Pdpo in Hong Kong

Topics: Data Protection Act 1998, Privacy, Direct marketing Pages: 5 (1723 words) Published: July 13, 2013
In the 21st century, we are living in the digital world. Personal information and data can be easily collected, accessed and transferred. It is important to safeguard the usage and collection of personal data as the business and technologies have been changing over time. In Hong Kong, Article 30 of the Basic Law states that ‘the freedom and privacy of communication of Hong Kong residents shall be protected by law.’ Furthermore, the Hong Kong Personal Data (Privacy) Ordinance (Cap 486) (PDPO) is the essential law that protects the privacy of the individuals regarding to personal data. It was enacted in 1995 and based upon the United Kingdom’s Data Protection Act 1984. Nevertheless, the PDPO came into force for more than 17 years, it is being overhauled that the inadequacy to deal with many privacy issues created by the development of the technology. In 2009, the government realised that there was a need for reform of the PDPO and conducted the public consultation. In 2010, due to the strong public reaction with regards to the incident involving Octopus Holding Limited for its unauthorized sale of the personal data of its customers, it reflected the necessity for the reform of the Ordinance. In June 2012, the Legislative Council passed the Personal Data (Privacy) (Amendment) Ordinance which tried ‘to balance the enhancement of data subject’s rights on the one hand and the data user’s effective use of personal data on the other.’ In this paper, I am discussing whether the amendment of the PDPO has effectively addressed the current problems as the use and transfer of personal data is easier in the digital world today.

Direct Marketing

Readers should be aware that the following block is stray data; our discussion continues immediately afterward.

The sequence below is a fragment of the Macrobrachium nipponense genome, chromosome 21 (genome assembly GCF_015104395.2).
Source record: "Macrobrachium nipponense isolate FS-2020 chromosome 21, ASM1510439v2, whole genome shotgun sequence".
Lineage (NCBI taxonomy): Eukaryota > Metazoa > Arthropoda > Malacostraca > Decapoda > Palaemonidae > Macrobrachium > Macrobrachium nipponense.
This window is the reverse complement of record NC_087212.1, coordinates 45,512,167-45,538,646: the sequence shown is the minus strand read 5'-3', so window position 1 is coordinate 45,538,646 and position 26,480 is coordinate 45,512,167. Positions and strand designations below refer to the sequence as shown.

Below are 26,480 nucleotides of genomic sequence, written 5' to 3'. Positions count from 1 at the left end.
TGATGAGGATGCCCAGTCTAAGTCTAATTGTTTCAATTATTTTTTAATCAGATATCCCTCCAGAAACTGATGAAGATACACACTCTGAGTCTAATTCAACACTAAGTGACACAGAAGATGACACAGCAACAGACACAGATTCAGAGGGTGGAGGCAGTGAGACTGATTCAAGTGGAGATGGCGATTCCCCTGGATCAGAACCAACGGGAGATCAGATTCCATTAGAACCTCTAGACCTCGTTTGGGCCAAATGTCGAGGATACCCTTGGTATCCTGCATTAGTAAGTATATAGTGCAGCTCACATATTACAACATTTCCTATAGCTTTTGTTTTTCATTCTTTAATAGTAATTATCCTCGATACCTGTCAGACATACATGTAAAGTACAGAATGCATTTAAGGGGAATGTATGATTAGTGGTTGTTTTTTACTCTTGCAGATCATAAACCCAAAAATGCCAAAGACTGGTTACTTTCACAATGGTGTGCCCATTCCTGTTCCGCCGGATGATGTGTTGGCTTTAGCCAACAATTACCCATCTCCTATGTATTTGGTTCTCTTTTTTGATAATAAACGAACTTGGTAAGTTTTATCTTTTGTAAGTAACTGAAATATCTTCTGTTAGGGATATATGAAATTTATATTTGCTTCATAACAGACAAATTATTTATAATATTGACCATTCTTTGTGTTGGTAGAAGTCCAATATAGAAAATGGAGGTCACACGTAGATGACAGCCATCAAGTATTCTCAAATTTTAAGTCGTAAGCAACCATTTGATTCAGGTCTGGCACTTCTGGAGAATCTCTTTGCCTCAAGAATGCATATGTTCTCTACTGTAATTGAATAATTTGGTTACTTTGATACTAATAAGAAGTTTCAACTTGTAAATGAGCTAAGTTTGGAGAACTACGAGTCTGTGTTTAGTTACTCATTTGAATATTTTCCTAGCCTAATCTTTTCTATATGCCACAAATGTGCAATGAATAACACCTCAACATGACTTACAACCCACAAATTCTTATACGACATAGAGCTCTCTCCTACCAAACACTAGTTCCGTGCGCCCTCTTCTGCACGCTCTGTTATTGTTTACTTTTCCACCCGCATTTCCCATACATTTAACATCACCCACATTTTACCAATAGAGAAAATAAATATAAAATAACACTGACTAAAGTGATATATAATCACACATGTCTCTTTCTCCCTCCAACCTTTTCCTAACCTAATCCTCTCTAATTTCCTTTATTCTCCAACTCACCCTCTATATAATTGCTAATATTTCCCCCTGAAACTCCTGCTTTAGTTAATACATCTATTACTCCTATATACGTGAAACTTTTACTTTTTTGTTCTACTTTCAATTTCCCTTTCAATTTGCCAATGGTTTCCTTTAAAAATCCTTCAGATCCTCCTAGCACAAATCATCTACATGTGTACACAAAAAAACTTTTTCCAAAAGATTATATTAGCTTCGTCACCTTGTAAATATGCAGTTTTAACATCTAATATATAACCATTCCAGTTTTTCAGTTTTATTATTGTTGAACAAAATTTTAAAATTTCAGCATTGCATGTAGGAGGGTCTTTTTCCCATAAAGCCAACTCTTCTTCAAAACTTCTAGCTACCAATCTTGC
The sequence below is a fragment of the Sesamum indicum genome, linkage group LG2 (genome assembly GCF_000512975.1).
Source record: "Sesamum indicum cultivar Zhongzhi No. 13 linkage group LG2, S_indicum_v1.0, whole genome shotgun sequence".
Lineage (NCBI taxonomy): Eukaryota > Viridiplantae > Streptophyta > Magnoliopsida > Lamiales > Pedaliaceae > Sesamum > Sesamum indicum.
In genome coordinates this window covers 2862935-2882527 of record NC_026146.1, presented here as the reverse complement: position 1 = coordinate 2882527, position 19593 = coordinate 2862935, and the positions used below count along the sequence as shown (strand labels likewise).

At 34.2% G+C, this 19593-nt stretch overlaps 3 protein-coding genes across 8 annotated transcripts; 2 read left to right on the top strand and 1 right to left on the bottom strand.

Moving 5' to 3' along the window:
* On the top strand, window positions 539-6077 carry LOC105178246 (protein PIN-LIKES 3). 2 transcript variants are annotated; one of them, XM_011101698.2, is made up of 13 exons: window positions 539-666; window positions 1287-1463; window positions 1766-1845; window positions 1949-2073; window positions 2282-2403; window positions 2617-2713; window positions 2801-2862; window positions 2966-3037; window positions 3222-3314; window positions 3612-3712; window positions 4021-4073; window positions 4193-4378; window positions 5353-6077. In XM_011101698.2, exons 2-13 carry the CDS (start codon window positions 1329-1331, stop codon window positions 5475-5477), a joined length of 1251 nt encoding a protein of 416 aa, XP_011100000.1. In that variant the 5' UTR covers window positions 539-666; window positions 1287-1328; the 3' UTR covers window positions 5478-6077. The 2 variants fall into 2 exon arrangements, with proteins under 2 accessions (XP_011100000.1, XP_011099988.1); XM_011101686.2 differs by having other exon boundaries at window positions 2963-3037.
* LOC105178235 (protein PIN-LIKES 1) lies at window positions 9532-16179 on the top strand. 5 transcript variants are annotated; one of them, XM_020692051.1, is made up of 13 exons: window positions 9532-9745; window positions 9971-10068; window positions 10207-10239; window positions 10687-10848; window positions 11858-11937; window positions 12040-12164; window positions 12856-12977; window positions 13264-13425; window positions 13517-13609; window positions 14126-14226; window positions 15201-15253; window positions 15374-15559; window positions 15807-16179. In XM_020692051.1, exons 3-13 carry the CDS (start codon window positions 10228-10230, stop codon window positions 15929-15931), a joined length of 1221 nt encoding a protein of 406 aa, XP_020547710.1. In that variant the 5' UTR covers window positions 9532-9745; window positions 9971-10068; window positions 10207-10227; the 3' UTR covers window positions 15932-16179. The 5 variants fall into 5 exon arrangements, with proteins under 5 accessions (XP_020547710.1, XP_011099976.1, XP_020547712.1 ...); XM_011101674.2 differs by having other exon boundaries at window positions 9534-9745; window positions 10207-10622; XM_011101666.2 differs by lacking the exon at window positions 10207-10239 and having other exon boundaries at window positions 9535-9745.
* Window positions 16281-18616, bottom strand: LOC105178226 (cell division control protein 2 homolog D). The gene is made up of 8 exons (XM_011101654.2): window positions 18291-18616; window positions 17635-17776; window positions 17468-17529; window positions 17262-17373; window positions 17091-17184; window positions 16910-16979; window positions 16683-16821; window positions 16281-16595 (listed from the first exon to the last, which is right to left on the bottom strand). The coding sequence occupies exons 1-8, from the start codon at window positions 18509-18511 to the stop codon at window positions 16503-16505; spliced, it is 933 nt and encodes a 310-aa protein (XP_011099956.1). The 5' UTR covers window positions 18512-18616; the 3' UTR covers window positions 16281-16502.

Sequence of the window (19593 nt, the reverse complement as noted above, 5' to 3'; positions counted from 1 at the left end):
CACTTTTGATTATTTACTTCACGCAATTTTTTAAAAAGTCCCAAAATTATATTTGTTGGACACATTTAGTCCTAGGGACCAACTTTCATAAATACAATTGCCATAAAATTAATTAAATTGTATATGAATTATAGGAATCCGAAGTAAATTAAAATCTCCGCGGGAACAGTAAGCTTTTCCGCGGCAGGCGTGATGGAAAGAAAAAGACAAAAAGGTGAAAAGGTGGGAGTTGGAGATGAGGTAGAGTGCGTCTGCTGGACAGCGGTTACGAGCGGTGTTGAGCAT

Due to the public uproar over the sale by the Octopus Card management company of the personal data of millions of its clients to business partners through current technologies, a great portion of the amendments have targeted with this specific types of transfer of personal data and implemented stricter control regarding the sale of personal data for direct marketing. Section 34 of the PDPO was replaced by new Part VIA which states that ‘data users intending to use personal data for direct marketing purpose must provide an opt-out to data subjects at the time of the first use of such data for direct marketing.’ Although the opt-out right of data subject remains the same, the replacement of section 34 imposed some mandatory requirements which personal data is to be transferred for direct marketing purposes. The amendments have included the timing of data subject’s right to opt-out at any time which was not specified before. In addition, the data users are required to specific actions to inform and acquire consent from the data subjects for the intended use of personal data for direct marketing that were not specifically required before the amendment. Furthermore, the penalty for non-compliance of the ‘opt-out’ right of data subject has increased from HK$10,000 to HK$ 500,000 and three years imprisonment. These newly added requirements comply with the Data Protection Principle 1 (DPP1) which requires the data subject must be given reasons for the collection of the data and Data Protection Principle 3 (DPP3) that requires the need of consent to the use of personal data. I understand the increment of the penalty as the previous fine did not serve a effective deterred effect, especially to big companies for which such a penalty is a mere trifle. However, I do not perceive the more liberal approach in Part VIA which provides ‘consent, in relation to the use of personal data in direct marketing or a provision of personal data for use in direct marketing, includes an indication of no objection to the use or provision.’ It is unreasonable to treat silence as consent as it is stipulated in the fundamental contract law principle which ‘the general rule is that silence does not amount to an acceptance.’ It is unfair and burdensome for the data subject to take the positive action against the...
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